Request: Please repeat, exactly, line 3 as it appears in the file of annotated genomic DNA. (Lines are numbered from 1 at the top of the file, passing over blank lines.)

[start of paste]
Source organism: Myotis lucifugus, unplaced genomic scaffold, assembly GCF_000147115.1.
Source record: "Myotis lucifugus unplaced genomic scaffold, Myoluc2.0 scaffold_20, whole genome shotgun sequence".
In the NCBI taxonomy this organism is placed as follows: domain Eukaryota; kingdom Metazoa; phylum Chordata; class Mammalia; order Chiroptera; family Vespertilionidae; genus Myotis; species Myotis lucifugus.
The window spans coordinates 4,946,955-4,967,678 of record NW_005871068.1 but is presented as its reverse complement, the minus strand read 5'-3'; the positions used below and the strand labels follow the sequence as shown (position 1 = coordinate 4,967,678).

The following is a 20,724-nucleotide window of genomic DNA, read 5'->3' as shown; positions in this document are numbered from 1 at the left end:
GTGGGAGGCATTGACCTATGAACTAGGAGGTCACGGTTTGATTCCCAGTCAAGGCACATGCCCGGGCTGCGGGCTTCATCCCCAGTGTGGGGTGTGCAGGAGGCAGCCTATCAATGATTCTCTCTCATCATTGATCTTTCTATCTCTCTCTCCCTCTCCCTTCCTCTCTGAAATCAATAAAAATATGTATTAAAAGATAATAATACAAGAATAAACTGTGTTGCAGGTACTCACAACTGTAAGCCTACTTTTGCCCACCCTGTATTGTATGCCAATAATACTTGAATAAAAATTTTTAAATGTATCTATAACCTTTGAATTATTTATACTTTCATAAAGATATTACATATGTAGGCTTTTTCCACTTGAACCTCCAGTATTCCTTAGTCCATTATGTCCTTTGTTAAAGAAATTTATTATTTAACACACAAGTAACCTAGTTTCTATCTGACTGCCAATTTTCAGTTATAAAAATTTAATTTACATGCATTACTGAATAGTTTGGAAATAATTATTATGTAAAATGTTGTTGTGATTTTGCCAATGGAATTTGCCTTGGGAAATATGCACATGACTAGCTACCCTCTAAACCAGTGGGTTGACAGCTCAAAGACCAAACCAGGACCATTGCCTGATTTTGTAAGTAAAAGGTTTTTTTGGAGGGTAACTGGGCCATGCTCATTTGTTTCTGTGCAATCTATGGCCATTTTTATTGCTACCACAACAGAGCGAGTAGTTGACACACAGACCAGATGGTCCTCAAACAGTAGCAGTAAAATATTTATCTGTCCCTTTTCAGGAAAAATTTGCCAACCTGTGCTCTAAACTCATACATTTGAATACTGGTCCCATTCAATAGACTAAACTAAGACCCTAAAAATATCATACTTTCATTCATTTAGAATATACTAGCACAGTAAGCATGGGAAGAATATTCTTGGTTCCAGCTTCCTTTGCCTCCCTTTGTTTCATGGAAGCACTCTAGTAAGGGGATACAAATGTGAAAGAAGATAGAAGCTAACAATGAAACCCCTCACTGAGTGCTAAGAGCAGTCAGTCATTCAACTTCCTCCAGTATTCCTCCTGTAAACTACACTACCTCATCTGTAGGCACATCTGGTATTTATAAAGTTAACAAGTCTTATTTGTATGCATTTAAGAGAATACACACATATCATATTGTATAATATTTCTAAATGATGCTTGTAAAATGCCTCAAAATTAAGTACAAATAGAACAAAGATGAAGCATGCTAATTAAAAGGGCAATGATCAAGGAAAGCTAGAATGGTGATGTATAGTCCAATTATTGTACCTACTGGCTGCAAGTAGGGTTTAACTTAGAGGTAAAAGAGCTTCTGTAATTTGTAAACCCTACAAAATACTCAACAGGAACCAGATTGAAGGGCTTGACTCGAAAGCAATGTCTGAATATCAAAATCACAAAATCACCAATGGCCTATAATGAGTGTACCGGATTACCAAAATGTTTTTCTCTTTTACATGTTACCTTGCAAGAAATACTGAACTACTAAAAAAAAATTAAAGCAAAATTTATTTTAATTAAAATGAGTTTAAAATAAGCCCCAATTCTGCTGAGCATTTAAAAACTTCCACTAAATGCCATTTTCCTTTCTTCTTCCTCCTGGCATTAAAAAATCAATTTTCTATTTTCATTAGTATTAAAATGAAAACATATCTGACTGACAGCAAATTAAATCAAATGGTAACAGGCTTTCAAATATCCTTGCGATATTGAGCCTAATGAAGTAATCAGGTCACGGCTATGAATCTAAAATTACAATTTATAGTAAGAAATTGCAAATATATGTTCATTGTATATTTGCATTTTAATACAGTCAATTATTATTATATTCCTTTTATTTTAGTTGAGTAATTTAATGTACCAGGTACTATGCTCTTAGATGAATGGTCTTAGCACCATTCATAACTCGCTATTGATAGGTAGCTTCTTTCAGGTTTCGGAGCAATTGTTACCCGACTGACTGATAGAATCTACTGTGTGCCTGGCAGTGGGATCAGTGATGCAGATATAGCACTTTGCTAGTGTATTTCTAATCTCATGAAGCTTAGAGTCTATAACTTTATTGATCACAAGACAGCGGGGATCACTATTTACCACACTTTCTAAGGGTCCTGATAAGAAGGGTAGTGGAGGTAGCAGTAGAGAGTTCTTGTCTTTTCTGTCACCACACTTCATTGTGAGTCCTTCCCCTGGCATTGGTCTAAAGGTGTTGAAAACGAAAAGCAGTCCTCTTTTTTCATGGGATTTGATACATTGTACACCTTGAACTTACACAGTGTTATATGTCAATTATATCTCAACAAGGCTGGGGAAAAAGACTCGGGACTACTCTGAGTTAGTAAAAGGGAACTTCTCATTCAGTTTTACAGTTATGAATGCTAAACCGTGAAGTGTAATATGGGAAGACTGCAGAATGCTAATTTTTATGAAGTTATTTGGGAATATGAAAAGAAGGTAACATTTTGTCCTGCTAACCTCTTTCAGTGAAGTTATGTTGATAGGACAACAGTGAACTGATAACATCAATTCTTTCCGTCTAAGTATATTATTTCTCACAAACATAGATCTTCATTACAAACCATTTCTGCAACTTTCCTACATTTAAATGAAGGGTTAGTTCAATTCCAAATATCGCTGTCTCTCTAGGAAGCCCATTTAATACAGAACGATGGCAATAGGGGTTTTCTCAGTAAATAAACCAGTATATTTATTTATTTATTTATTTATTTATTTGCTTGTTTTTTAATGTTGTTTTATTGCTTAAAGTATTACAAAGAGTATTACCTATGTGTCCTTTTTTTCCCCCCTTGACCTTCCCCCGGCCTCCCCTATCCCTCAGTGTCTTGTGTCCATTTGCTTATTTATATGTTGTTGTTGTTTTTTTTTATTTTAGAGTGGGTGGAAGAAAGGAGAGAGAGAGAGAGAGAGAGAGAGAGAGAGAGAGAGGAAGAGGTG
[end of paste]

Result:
In the NCBI taxonomy this organism is placed as follows: domain Eukaryota; kingdom Metazoa; phylum Chordata; class Mammalia; order Chiroptera; family Vespertilionidae; genus Myotis; species Myotis lucifugus.